Who are we?
Welcome to the Department of Physics at the University of Cincinnati! We are a research intensive department which has degree programs at both the Undergraduate and Graduate levels. We have BS and BA programs in both Astrophysics and Physics or you can add a Minor in Physics to your existing degree. Many of our undergraduates double major in Mathematics, or get degrees in both Physics and Astrophysics. We have approximately 120 undergraduates in our Department, and most of our students engage in research over the Summers and also during the Academic Year. We offer graduate MS and PhD degrees with most students (we have approximately 55 graduate students) receiving awards which cover both Tuition and living expenses (our present graduate stipends are $27k/year). We receive external funding over $3.3 Million each year which funds active research groups in High Energy Physics Theory and Experiment, Astrophysics, Condensed Matter Physics Theory and Experiment, and Physics Education Research. Many of our students engage in research at major international laboratories or observatories around the world (CERN in Switzerland, KEK in Japan, Fermilab in Illinois, and BICEP3 at the South Pole) and in Space (James Webb, Hubble, and Chandra satellites), and also in laboratories in the Geology/Physics building. We are located on the bottom four floors of the Geology/Physics Building with Faculty offices on the fourth floor, Graduate Student offices, Physics Learning Center, and Computer Labs on the third floor, and research labs on floors one and two.
History of the Department
The University of Cincinnati began in 1819 which was the same year that Cincinnati was incorporated as a City and had a population of 9000 people. Ormsby MacKnight Mitchel was born in Lebanon, OH in 1810 and attended West Point from 1825-1829 and served there as Assistant Professor of Mathematics. He moved to Cincinnati in 1832 and became a lawyer and was instrumental in the formation of the Law School at the University of Cincinnati in 1833. In 1836 he became Professor of Mathematics, Astronomy and Philosophy, and almost immediately worked tirelessly to bring a modern telescope to Cincinnati. He raised money through a series of popular lectures and purchased in Germany what was then the third largest refractor telescope in the world. He started the Cincinnati Observatory in 1845. In 1871 the Cincinnati Observatory became part of UC. Ormond Stone became director of the Cincinnati Observatory in 1875, and was one of the advisers to Herbert Couper Wilson who was awarded the first PhD at the University of Cincinnati in 1886, The Department of Physics began in 1883 with the arrival of Thomas French who received his PhD at the University of Heidelberg under Gustav Kirchhoff.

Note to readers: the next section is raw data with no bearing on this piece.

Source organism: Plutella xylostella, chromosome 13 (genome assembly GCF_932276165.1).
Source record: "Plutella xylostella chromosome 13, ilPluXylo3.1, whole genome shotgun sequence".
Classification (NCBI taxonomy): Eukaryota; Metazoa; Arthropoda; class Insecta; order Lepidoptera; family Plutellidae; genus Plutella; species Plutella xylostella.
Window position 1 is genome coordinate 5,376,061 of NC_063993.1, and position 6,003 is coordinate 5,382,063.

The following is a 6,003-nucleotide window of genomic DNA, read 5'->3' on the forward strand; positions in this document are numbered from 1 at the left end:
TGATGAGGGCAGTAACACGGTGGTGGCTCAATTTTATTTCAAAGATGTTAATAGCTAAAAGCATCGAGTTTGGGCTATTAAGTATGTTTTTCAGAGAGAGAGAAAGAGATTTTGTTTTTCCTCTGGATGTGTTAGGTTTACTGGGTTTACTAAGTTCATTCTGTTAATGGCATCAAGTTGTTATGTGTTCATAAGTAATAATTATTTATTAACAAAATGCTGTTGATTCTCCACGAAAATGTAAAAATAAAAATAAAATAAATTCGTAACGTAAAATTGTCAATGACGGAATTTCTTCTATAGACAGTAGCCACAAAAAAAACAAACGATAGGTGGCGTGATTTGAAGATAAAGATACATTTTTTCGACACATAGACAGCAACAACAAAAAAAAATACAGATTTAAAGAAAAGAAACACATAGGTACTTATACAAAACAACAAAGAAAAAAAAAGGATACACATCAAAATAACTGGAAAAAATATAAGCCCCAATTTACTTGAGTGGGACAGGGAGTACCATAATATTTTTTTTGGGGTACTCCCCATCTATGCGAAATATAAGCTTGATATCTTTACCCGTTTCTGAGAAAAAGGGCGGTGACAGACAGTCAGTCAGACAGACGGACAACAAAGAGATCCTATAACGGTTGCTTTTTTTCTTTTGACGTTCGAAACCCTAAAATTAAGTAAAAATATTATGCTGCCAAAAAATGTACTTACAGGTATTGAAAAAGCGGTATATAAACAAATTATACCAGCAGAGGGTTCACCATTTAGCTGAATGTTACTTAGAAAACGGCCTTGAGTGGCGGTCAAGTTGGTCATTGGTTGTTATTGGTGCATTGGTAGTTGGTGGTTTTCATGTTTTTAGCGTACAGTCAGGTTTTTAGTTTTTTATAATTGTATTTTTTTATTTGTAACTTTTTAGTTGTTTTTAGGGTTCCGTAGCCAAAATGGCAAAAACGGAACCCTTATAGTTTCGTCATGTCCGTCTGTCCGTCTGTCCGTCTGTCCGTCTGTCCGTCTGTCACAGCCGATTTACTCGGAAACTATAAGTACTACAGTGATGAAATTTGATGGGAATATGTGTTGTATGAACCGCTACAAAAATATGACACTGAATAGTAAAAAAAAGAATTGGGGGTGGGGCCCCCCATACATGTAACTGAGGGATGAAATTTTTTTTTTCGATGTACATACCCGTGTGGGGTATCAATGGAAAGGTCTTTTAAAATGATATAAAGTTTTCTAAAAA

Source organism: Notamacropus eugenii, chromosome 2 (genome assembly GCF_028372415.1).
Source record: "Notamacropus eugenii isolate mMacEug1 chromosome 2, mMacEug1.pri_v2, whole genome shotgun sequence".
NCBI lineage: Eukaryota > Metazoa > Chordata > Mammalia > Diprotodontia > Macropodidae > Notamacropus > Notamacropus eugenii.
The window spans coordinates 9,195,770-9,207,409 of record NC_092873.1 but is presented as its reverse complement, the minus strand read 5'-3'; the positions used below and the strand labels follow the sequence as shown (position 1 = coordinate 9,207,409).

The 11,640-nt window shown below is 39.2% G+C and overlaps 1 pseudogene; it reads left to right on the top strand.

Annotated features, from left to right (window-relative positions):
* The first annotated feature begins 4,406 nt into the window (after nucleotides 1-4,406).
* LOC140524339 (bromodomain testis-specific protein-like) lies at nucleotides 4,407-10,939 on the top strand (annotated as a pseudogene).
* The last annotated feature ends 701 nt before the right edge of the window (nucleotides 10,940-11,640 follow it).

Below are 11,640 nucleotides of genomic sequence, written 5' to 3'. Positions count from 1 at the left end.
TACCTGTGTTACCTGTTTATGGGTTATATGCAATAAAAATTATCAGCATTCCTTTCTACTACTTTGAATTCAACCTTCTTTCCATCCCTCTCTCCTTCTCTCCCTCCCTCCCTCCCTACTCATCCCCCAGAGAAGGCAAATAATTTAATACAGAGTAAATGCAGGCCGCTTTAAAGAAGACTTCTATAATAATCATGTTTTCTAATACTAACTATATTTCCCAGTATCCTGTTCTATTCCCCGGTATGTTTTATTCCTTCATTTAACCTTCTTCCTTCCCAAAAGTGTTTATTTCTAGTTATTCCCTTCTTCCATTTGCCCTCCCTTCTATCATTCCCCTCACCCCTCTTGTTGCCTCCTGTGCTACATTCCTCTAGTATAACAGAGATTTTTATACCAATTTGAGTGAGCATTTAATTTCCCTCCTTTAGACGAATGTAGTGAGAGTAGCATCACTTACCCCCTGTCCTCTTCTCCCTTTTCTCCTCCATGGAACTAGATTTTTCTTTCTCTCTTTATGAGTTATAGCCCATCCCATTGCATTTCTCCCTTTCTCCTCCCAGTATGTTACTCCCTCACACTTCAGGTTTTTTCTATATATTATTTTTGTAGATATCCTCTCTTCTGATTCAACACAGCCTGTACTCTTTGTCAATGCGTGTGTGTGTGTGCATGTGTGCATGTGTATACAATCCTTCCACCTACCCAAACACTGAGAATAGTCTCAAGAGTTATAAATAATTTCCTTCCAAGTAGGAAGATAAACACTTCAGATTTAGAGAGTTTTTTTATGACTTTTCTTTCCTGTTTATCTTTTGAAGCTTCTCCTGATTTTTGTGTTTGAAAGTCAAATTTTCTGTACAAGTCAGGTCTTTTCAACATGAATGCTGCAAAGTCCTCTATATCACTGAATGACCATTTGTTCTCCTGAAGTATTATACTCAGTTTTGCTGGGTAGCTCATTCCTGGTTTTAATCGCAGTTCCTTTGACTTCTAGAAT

Louis T. More arrived in the department after receiving his PhD in 1895 from John Hopkins University and became head of the Physics department, and then Dean of the College of Arts and Letters, and finally Dean of the Graduate School. The departments of Astronomy and Physics and the Cincinnati Observatory were merged together in 1979.
Prof. Boris Podolsky
In 1934 Louis T. More visited the Institute for Advanced Study at Princeton University searching for faculty members to join the University of Cincinnati. Albert Einstein and Paul Dirac both reccomended that he consider strongly Boris Podolsky who was just finishing a paper with Albert Einstein and Nathan Rosen (the famous EPR Paper) which was one of the first descriptions of the importance of Quantum Entanglement. In his recommendation letter, Einstein wrote:
"I am happy to be able to tell you that I estimate Podolsky’s abilities very highly. His clear mind enables him to express every matter in the field of physics in a clear and original way. In addition, he is an independent investigator of unquestionable talent. I have just finished a piece of research with him and another colleague, and have had ample opportunity to learn to appreciate Podolsky’s knowledge and ability."
Boris Podolsky was appointed Assistant Professor of Mathematical Physics by Louis T. More in 1935. He was one of the most prominent faculty members of the Department of Physics. Most recently the Podolsky-Wyatt chair in Physics was established by a generous endowment provided by Philip Wyatt.